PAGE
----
A new report called Mental Health of Children and Youth in Ontario: A Baseline Scorecard suggests that children and youth in northern Ontario have worse mental health outcomes than in the rest of the province.
For example, the report found a four-fold increase in the prevalence of neonatal abstinence syndrome – a withdrawal syndrome observed in the babies of mothers who use opioids – over a 10-year period.
The report also found rates of suicide to be six times higher in Ontario’s north and that most suicides by young people happen between the ages of 20 and 24.
“Young people have less access to mental health and addiction services in northern Ontario, partly because the system is difficult to understand and access,” said Dr. Paul Kurdyak, co-author of the report, in an interview with CBC.
CMHA Ontario is concerned about this disparity and remains committed to working with our local branches to address the systemic barriers contributing to this inequity. In the past, CMHA Ontario has highlighted key challenges facing rural and northern communities and will continue to monitor any developments that focus on addressing their mental health issues.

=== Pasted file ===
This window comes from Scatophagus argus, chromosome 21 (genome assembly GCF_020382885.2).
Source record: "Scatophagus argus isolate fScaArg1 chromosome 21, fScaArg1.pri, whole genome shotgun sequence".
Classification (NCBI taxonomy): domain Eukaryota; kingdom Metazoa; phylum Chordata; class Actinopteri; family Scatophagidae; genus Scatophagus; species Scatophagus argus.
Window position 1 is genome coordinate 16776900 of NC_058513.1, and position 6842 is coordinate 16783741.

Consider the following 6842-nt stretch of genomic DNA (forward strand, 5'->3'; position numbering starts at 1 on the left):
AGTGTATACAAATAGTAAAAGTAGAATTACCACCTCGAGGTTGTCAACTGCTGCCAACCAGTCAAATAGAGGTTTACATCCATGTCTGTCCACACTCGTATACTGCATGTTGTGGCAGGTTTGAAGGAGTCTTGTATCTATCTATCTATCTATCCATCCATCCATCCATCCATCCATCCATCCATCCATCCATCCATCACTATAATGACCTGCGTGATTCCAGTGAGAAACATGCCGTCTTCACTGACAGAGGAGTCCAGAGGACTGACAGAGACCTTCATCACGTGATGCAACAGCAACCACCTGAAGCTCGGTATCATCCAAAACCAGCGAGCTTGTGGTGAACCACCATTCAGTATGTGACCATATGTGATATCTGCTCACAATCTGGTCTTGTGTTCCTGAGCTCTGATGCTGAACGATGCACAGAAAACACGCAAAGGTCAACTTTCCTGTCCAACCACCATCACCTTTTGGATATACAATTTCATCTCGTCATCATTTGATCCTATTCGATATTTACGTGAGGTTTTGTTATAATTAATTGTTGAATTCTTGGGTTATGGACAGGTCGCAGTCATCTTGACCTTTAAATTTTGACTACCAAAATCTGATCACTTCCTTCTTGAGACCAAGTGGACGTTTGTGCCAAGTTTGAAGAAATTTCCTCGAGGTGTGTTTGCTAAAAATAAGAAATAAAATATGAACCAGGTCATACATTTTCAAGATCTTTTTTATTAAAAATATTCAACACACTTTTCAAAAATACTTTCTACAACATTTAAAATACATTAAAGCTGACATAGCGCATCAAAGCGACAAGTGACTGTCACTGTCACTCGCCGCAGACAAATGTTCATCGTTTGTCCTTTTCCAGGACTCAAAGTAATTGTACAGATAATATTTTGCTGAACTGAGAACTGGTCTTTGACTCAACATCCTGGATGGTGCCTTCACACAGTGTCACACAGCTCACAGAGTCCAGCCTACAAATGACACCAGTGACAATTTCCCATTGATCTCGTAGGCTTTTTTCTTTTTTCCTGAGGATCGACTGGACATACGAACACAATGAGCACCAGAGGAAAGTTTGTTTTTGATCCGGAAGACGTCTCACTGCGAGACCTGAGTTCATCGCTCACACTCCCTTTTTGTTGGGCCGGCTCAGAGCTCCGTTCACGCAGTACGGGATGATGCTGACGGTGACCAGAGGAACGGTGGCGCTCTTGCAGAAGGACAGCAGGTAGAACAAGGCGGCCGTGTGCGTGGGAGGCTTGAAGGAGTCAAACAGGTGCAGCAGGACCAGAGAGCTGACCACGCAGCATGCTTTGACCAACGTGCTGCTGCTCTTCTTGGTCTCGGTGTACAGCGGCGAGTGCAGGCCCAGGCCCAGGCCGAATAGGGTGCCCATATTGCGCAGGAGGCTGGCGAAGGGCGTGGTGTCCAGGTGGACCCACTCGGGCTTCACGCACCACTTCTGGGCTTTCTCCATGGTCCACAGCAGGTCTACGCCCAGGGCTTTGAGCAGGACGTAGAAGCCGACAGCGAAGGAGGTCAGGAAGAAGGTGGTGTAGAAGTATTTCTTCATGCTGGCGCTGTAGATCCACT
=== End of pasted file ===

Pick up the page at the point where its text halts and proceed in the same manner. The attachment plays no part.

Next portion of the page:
The report’s findings will be used to enhance the province’s mental health and addictions strategy. It is the first report in Ontario to comprehensively describe the current state of mental health and addictions system performance for children and youth, an important age group because this is when many mental health problems begin and early intervention leads to better outcomes.
The report was put together by the Institute for Clinical Evaluative Sciences (ICES) in consultation with four provincial ministries: Health and Long-Term Care, Education, Children and Youth Services and Training, Colleges and Universities.
Other notable findings from the report include:
- Burden of mental health problems (e.g., suicide, self-harm, schizophrenia) and admissions to hospital for a variety of mental health problems are higher in lowest income neighbourhoods.
- Worse mental health outcomes in Northern Ontario including rates of suicide six times higher in the North West Local Health Integration Network (LHIN) than in the other 13 LHINs.
- Increasing emergency department visits and hospitalizations for anxiety disorders from 2006/7 to 2011/12.
- Inequities in use of care by psychiatrists with children and youth from high income neighbourhoods using these services most often.
The full report can be accessed on the ICES website.